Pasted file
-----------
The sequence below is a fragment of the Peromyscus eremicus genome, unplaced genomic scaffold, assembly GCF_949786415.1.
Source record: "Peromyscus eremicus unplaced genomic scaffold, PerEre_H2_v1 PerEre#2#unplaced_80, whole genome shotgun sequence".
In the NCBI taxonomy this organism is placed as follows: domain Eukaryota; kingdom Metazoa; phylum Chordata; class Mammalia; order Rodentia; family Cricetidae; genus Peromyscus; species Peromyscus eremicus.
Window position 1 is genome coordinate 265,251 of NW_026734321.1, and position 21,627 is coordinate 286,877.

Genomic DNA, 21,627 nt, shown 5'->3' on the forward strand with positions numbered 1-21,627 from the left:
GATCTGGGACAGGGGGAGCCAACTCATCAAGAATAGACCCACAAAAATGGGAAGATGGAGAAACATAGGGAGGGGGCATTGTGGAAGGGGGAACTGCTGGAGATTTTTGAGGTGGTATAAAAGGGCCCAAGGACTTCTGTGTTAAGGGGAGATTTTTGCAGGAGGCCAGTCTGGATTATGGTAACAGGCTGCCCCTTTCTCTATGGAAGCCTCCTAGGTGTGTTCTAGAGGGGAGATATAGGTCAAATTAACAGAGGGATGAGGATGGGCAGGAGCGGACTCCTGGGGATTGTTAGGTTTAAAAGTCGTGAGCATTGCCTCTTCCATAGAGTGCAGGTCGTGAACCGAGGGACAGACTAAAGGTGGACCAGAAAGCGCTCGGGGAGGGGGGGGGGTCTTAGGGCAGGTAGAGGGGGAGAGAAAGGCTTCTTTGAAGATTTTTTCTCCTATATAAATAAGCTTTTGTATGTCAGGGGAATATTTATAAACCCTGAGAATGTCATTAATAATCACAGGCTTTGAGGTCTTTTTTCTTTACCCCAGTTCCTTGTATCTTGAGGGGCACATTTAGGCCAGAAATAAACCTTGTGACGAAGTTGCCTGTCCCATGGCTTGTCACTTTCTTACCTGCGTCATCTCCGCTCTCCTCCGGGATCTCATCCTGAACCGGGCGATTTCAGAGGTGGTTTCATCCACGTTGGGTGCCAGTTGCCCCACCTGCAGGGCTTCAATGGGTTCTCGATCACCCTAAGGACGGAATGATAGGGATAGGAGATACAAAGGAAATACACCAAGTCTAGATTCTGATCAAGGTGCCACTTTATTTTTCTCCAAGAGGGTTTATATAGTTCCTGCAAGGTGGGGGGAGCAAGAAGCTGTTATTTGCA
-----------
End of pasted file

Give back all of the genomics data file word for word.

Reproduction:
The sequence below is a fragment of the Peromyscus eremicus genome, unplaced genomic scaffold, assembly GCF_949786415.1.
Source record: "Peromyscus eremicus unplaced genomic scaffold, PerEre_H2_v1 PerEre#2#unplaced_80, whole genome shotgun sequence".
In the NCBI taxonomy this organism is placed as follows: domain Eukaryota; kingdom Metazoa; phylum Chordata; class Mammalia; order Rodentia; family Cricetidae; genus Peromyscus; species Peromyscus eremicus.
Window position 1 is genome coordinate 265,251 of NW_026734321.1, and position 21,627 is coordinate 286,877.

Genomic DNA, 21,627 nt, shown 5'->3' on the forward strand with positions numbered 1-21,627 from the left:
GATCTGGGACAGGGGGAGCCAACTCATCAAGAATAGACCCACAAAAATGGGAAGATGGAGAAACATAGGGAGGGGGCATTGTGGAAGGGGGAACTGCTGGAGATTTTTGAGGTGGTATAAAAGGGCCCAAGGACTTCTGTGTTAAGGGGAGATTTTTGCAGGAGGCCAGTCTGGATTATGGTAACAGGCTGCCCCTTTCTCTATGGAAGCCTCCTAGGTGTGTTCTAGAGGGGAGATATAGGTCAAATTAACAGAGGGATGAGGATGGGCAGGAGCGGACTCCTGGGGATTGTTAGGTTTAAAAGTCGTGAGCATTGCCTCTTCCATAGAGTGCAGGTCGTGAACCGAGGGACAGACTAAAGGTGGACCAGAAAGCGCTCGGGGAGGGGGGGGGGTCTTAGGGCAGGTAGAGGGGGAGAGAAAGGCTTCTTTGAAGATTTTTTCTCCTATATAAATAAGCTTTTGTATGTCAGGGGAATATTTATAAACCCTGAGAATGTCATTAATAATCACAGGCTTTGAGGTCTTTTTTCTTTACCCCAGTTCCTTGTATCTTGAGGGGCACATTTAGGCCAGAAATAAACCTTGTGACGAAGTTGCCTGTCCCATGGCTTGTCACTTTCTTACCTGCGTCATCTCCGCTCTCCTCCGGGATCTCATCCTGAACCGGGCGATTTCAGAGGTGGTTTCATCCACGTTGGGTGCCAGTTGCCCCACCTGCAGGGCTTCAATGGGTTCTCGATCACCCTAAGGACGGAATGATAGGGATAGGAGATACAAAGGAAATACACCAAGTCTAGATTCTGATCAAGGTGCCACTTTATTTTTCTCCAAGAGGGTTTATATAGTTCCTGCAAGGTGGGGGGAGCAAGAAGCTGTTATTTGCA